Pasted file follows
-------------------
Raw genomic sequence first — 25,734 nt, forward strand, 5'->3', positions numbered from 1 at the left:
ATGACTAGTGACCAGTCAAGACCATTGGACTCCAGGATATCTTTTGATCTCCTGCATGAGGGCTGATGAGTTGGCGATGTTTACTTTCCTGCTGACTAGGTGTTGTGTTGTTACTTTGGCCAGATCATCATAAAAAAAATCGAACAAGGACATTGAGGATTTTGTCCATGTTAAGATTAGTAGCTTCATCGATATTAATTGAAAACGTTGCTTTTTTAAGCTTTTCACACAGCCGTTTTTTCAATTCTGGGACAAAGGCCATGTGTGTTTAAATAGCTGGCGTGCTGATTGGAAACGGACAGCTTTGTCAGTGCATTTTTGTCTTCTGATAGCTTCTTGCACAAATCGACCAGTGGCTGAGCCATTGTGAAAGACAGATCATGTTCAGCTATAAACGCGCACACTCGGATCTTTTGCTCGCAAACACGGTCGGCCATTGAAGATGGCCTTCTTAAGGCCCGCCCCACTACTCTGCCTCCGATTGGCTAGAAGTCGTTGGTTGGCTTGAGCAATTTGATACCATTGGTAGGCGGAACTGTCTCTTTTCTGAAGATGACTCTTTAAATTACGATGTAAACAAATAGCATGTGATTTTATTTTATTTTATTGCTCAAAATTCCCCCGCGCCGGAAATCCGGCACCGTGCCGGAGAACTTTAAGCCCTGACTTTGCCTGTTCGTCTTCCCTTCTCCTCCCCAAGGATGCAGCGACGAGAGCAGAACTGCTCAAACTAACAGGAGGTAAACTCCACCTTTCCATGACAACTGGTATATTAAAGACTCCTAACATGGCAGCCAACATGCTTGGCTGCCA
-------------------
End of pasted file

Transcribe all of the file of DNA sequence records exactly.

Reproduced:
Raw genomic sequence first — 25,734 nt, forward strand, 5'->3', positions numbered from 1 at the left:
ATGACTAGTGACCAGTCAAGACCATTGGACTCCAGGATATCTTTTGATCTCCTGCATGAGGGCTGATGAGTTGGCGATGTTTACTTTCCTGCTGACTAGGTGTTGTGTTGTTACTTTGGCCAGATCATCATAAAAAAAATCGAACAAGGACATTGAGGATTTTGTCCATGTTAAGATTAGTAGCTTCATCGATATTAATTGAAAACGTTGCTTTTTTAAGCTTTTCACACAGCCGTTTTTTCAATTCTGGGACAAAGGCCATGTGTGTTTAAATAGCTGGCGTGCTGATTGGAAACGGACAGCTTTGTCAGTGCATTTTTGTCTTCTGATAGCTTCTTGCACAAATCGACCAGTGGCTGAGCCATTGTGAAAGACAGATCATGTTCAGCTATAAACGCGCACACTCGGATCTTTTGCTCGCAAACACGGTCGGCCATTGAAGATGGCCTTCTTAAGGCCCGCCCCACTACTCTGCCTCCGATTGGCTAGAAGTCGTTGGTTGGCTTGAGCAATTTGATACCATTGGTAGGCGGAACTGTCTCTTTTCTGAAGATGACTCTTTAAATTACGATGTAAACAAATAGCATGTGATTTTATTTTATTTTATTGCTCAAAATTCCCCCGCGCCGGAAATCCGGCACCGTGCCGGAGAACTTTAAGCCCTGACTTTGCCTGTTCGTCTTCCCTTCTCCTCCCCAAGGATGCAGCGACGAGAGCAGAACTGCTCAAACTAACAGGAGGTAAACTCCACCTTTCCATGACAACTGGTATATTAAAGACTCCTAACATGGCAGCCAACATGCTTGGCTGCCA